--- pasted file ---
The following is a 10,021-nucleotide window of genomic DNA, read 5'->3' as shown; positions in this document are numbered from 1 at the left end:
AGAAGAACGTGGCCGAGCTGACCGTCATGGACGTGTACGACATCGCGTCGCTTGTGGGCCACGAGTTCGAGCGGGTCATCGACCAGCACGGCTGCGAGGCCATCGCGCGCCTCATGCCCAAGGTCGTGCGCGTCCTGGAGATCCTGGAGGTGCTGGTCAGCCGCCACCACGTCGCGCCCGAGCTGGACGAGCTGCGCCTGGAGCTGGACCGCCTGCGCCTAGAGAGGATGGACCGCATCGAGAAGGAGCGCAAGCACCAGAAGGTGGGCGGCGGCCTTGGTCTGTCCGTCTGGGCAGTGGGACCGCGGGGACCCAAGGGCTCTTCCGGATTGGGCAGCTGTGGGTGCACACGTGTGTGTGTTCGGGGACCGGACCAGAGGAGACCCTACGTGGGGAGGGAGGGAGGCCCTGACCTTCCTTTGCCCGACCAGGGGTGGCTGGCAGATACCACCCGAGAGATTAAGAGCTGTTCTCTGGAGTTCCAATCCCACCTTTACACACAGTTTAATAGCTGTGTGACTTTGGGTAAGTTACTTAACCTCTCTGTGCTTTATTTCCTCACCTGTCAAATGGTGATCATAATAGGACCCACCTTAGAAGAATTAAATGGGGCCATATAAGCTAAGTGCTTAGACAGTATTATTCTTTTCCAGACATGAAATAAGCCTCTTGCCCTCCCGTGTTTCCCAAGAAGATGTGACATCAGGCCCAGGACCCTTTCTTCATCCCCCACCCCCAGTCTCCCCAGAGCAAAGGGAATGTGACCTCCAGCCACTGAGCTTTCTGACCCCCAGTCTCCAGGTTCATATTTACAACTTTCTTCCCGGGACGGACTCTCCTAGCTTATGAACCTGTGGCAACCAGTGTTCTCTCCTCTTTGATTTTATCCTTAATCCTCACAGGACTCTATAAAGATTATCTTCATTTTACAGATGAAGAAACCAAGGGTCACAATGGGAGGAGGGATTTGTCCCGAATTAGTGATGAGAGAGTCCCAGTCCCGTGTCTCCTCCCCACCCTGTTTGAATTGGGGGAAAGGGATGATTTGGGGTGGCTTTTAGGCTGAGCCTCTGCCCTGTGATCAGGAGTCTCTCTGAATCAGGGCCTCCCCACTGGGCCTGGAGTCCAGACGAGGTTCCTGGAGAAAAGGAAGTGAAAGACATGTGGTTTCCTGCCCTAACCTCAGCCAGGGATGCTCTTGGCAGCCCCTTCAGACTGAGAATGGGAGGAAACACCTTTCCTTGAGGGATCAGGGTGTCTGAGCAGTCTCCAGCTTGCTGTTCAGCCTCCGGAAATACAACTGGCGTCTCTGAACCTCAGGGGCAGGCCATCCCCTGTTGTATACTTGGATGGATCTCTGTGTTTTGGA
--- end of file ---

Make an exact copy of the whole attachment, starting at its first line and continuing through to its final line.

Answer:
The following is a 10,021-nucleotide window of genomic DNA, read 5'->3' as shown; positions in this document are numbered from 1 at the left end:
AGAAGAACGTGGCCGAGCTGACCGTCATGGACGTGTACGACATCGCGTCGCTTGTGGGCCACGAGTTCGAGCGGGTCATCGACCAGCACGGCTGCGAGGCCATCGCGCGCCTCATGCCCAAGGTCGTGCGCGTCCTGGAGATCCTGGAGGTGCTGGTCAGCCGCCACCACGTCGCGCCCGAGCTGGACGAGCTGCGCCTGGAGCTGGACCGCCTGCGCCTAGAGAGGATGGACCGCATCGAGAAGGAGCGCAAGCACCAGAAGGTGGGCGGCGGCCTTGGTCTGTCCGTCTGGGCAGTGGGACCGCGGGGACCCAAGGGCTCTTCCGGATTGGGCAGCTGTGGGTGCACACGTGTGTGTGTTCGGGGACCGGACCAGAGGAGACCCTACGTGGGGAGGGAGGGAGGCCCTGACCTTCCTTTGCCCGACCAGGGGTGGCTGGCAGATACCACCCGAGAGATTAAGAGCTGTTCTCTGGAGTTCCAATCCCACCTTTACACACAGTTTAATAGCTGTGTGACTTTGGGTAAGTTACTTAACCTCTCTGTGCTTTATTTCCTCACCTGTCAAATGGTGATCATAATAGGACCCACCTTAGAAGAATTAAATGGGGCCATATAAGCTAAGTGCTTAGACAGTATTATTCTTTTCCAGACATGAAATAAGCCTCTTGCCCTCCCGTGTTTCCCAAGAAGATGTGACATCAGGCCCAGGACCCTTTCTTCATCCCCCACCCCCAGTCTCCCCAGAGCAAAGGGAATGTGACCTCCAGCCACTGAGCTTTCTGACCCCCAGTCTCCAGGTTCATATTTACAACTTTCTTCCCGGGACGGACTCTCCTAGCTTATGAACCTGTGGCAACCAGTGTTCTCTCCTCTTTGATTTTATCCTTAATCCTCACAGGACTCTATAAAGATTATCTTCATTTTACAGATGAAGAAACCAAGGGTCACAATGGGAGGAGGGATTTGTCCCGAATTAGTGATGAGAGAGTCCCAGTCCCGTGTCTCCTCCCCACCCTGTTTGAATTGGGGGAAAGGGATGATTTGGGGTGGCTTTTAGGCTGAGCCTCTGCCCTGTGATCAGGAGTCTCTCTGAATCAGGGCCTCCCCACTGGGCCTGGAGTCCAGACGAGGTTCCTGGAGAAAAGGAAGTGAAAGACATGTGGTTTCCTGCCCTAACCTCAGCCAGGGATGCTCTTGGCAGCCCCTTCAGACTGAGAATGGGAGGAAACACCTTTCCTTGAGGGATCAGGGTGTCTGAGCAGTCTCCAGCTTGCTGTTCAGCCTCCGGAAATACAACTGGCGTCTCTGAACCTCAGGGGCAGGCCATCCCCTGTTGTATACTTGGATGGATCTCTGTGTTTTGGA